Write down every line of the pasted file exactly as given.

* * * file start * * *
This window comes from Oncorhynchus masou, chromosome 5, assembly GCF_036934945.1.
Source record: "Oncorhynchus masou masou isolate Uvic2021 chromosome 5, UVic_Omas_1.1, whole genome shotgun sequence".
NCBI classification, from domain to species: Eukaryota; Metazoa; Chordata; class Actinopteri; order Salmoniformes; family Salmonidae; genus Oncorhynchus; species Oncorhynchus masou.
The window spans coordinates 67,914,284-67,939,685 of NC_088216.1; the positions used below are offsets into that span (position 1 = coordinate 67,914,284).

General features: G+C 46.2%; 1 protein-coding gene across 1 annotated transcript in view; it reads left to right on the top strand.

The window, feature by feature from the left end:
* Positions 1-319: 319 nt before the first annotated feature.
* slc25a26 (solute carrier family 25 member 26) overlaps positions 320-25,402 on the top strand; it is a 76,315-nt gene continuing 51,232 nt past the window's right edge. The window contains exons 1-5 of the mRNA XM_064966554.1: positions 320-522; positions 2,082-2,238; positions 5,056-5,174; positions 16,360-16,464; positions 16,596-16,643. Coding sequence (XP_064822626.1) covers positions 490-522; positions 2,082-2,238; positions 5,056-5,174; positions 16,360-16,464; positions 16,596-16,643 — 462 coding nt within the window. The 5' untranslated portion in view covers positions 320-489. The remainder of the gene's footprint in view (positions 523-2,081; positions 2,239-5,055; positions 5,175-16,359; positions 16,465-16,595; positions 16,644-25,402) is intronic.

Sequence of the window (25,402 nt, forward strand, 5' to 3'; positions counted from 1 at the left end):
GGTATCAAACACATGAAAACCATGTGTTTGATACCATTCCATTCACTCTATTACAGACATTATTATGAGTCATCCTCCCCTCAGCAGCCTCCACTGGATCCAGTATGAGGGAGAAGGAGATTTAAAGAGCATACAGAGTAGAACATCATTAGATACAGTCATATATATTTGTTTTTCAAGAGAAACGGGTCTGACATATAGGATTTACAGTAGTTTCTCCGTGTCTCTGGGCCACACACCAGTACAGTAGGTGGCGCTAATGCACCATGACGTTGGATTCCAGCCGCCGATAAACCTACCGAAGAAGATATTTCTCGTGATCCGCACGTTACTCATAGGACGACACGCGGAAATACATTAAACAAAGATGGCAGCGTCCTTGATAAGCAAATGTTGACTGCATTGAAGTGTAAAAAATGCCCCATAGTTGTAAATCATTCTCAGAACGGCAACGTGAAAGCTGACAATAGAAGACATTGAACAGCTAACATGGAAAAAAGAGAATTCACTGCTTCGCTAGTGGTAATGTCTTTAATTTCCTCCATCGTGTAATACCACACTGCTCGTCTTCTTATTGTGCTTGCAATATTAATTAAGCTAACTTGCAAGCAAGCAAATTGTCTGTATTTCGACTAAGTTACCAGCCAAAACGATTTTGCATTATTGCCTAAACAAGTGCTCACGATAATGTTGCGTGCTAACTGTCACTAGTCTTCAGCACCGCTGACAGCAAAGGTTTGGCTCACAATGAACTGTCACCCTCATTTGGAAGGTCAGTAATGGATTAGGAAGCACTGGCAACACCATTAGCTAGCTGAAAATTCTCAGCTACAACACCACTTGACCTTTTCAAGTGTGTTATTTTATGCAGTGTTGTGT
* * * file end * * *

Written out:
This window comes from Oncorhynchus masou, chromosome 5, assembly GCF_036934945.1.
Source record: "Oncorhynchus masou masou isolate Uvic2021 chromosome 5, UVic_Omas_1.1, whole genome shotgun sequence".
NCBI classification, from domain to species: Eukaryota; Metazoa; Chordata; class Actinopteri; order Salmoniformes; family Salmonidae; genus Oncorhynchus; species Oncorhynchus masou.
The window spans coordinates 67,914,284-67,939,685 of NC_088216.1; the positions used below are offsets into that span (position 1 = coordinate 67,914,284).

General features: G+C 46.2%; 1 protein-coding gene across 1 annotated transcript in view; it reads left to right on the top strand.

The window, feature by feature from the left end:
* Positions 1-319: 319 nt before the first annotated feature.
* slc25a26 (solute carrier family 25 member 26) overlaps positions 320-25,402 on the top strand; it is a 76,315-nt gene continuing 51,232 nt past the window's right edge. The window contains exons 1-5 of the mRNA XM_064966554.1: positions 320-522; positions 2,082-2,238; positions 5,056-5,174; positions 16,360-16,464; positions 16,596-16,643. Coding sequence (XP_064822626.1) covers positions 490-522; positions 2,082-2,238; positions 5,056-5,174; positions 16,360-16,464; positions 16,596-16,643 — 462 coding nt within the window. The 5' untranslated portion in view covers positions 320-489. The remainder of the gene's footprint in view (positions 523-2,081; positions 2,239-5,055; positions 5,175-16,359; positions 16,465-16,595; positions 16,644-25,402) is intronic.

Sequence of the window (25,402 nt, forward strand, 5' to 3'; positions counted from 1 at the left end):
GGTATCAAACACATGAAAACCATGTGTTTGATACCATTCCATTCACTCTATTACAGACATTATTATGAGTCATCCTCCCCTCAGCAGCCTCCACTGGATCCAGTATGAGGGAGAAGGAGATTTAAAGAGCATACAGAGTAGAACATCATTAGATACAGTCATATATATTTGTTTTTCAAGAGAAACGGGTCTGACATATAGGATTTACAGTAGTTTCTCCGTGTCTCTGGGCCACACACCAGTACAGTAGGTGGCGCTAATGCACCATGACGTTGGATTCCAGCCGCCGATAAACCTACCGAAGAAGATATTTCTCGTGATCCGCACGTTACTCATAGGACGACACGCGGAAATACATTAAACAAAGATGGCAGCGTCCTTGATAAGCAAATGTTGACTGCATTGAAGTGTAAAAAATGCCCCATAGTTGTAAATCATTCTCAGAACGGCAACGTGAAAGCTGACAATAGAAGACATTGAACAGCTAACATGGAAAAAAGAGAATTCACTGCTTCGCTAGTGGTAATGTCTTTAATTTCCTCCATCGTGTAATACCACACTGCTCGTCTTCTTATTGTGCTTGCAATATTAATTAAGCTAACTTGCAAGCAAGCAAATTGTCTGTATTTCGACTAAGTTACCAGCCAAAACGATTTTGCATTATTGCCTAAACAAGTGCTCACGATAATGTTGCGTGCTAACTGTCACTAGTCTTCAGCACCGCTGACAGCAAAGGTTTGGCTCACAATGAACTGTCACCCTCATTTGGAAGGTCAGTAATGGATTAGGAAGCACTGGCAACACCATTAGCTAGCTGAAAATTCTCAGCTACAACACCACTTGACCTTTTCAAGTGTGTTATTTTATGCAGTGTTGTGT